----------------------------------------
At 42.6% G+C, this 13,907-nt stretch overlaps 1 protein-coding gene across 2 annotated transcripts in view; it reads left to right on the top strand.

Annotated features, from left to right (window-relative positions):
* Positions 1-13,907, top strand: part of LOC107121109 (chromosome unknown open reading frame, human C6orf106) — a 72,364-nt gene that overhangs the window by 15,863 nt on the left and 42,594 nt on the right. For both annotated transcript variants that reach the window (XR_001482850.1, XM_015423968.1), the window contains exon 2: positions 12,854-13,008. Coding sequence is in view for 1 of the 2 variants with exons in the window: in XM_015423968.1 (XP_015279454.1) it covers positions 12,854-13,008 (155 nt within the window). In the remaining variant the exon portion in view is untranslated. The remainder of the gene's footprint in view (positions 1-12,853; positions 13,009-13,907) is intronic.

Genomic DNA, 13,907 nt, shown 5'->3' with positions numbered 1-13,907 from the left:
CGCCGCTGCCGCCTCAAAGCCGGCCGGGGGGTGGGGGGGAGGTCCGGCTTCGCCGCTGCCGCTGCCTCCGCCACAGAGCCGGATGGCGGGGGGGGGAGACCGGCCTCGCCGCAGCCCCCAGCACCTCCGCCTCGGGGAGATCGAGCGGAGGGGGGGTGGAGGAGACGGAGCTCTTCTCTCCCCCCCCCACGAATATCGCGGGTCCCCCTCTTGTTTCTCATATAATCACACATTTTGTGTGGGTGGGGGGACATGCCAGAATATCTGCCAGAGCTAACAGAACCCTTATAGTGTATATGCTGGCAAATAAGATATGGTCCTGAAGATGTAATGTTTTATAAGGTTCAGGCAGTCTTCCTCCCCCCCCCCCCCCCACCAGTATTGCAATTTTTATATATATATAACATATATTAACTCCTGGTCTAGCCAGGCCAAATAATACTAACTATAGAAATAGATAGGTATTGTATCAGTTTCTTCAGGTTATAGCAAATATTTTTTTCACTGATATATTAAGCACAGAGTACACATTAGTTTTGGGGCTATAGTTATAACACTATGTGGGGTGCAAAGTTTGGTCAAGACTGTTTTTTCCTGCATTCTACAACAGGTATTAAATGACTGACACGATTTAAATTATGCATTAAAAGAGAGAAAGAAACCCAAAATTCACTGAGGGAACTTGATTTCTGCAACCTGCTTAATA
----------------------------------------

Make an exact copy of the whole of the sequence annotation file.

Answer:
At 42.6% G+C, this 13,907-nt stretch overlaps 1 protein-coding gene across 2 annotated transcripts in view; it reads left to right on the top strand.

Annotated features, from left to right (window-relative positions):
* Positions 1-13,907, top strand: part of LOC107121109 (chromosome unknown open reading frame, human C6orf106) — a 72,364-nt gene that overhangs the window by 15,863 nt on the left and 42,594 nt on the right. For both annotated transcript variants that reach the window (XR_001482850.1, XM_015423968.1), the window contains exon 2: positions 12,854-13,008. Coding sequence is in view for 1 of the 2 variants with exons in the window: in XM_015423968.1 (XP_015279454.1) it covers positions 12,854-13,008 (155 nt within the window). In the remaining variant the exon portion in view is untranslated. The remainder of the gene's footprint in view (positions 1-12,853; positions 13,009-13,907) is intronic.

Genomic DNA, 13,907 nt, shown 5'->3' with positions numbered 1-13,907 from the left:
CGCCGCTGCCGCCTCAAAGCCGGCCGGGGGGTGGGGGGGAGGTCCGGCTTCGCCGCTGCCGCTGCCTCCGCCACAGAGCCGGATGGCGGGGGGGGGAGACCGGCCTCGCCGCAGCCCCCAGCACCTCCGCCTCGGGGAGATCGAGCGGAGGGGGGGTGGAGGAGACGGAGCTCTTCTCTCCCCCCCCCACGAATATCGCGGGTCCCCCTCTTGTTTCTCATATAATCACACATTTTGTGTGGGTGGGGGGACATGCCAGAATATCTGCCAGAGCTAACAGAACCCTTATAGTGTATATGCTGGCAAATAAGATATGGTCCTGAAGATGTAATGTTTTATAAGGTTCAGGCAGTCTTCCTCCCCCCCCCCCCCCCACCAGTATTGCAATTTTTATATATATATAACATATATTAACTCCTGGTCTAGCCAGGCCAAATAATACTAACTATAGAAATAGATAGGTATTGTATCAGTTTCTTCAGGTTATAGCAAATATTTTTTTCACTGATATATTAAGCACAGAGTACACATTAGTTTTGGGGCTATAGTTATAACACTATGTGGGGTGCAAAGTTTGGTCAAGACTGTTTTTTCCTGCATTCTACAACAGGTATTAAATGACTGACACGATTTAAATTATGCATTAAAAGAGAGAAAGAAACCCAAAATTCACTGAGGGAACTTGATTTCTGCAACCTGCTTAATA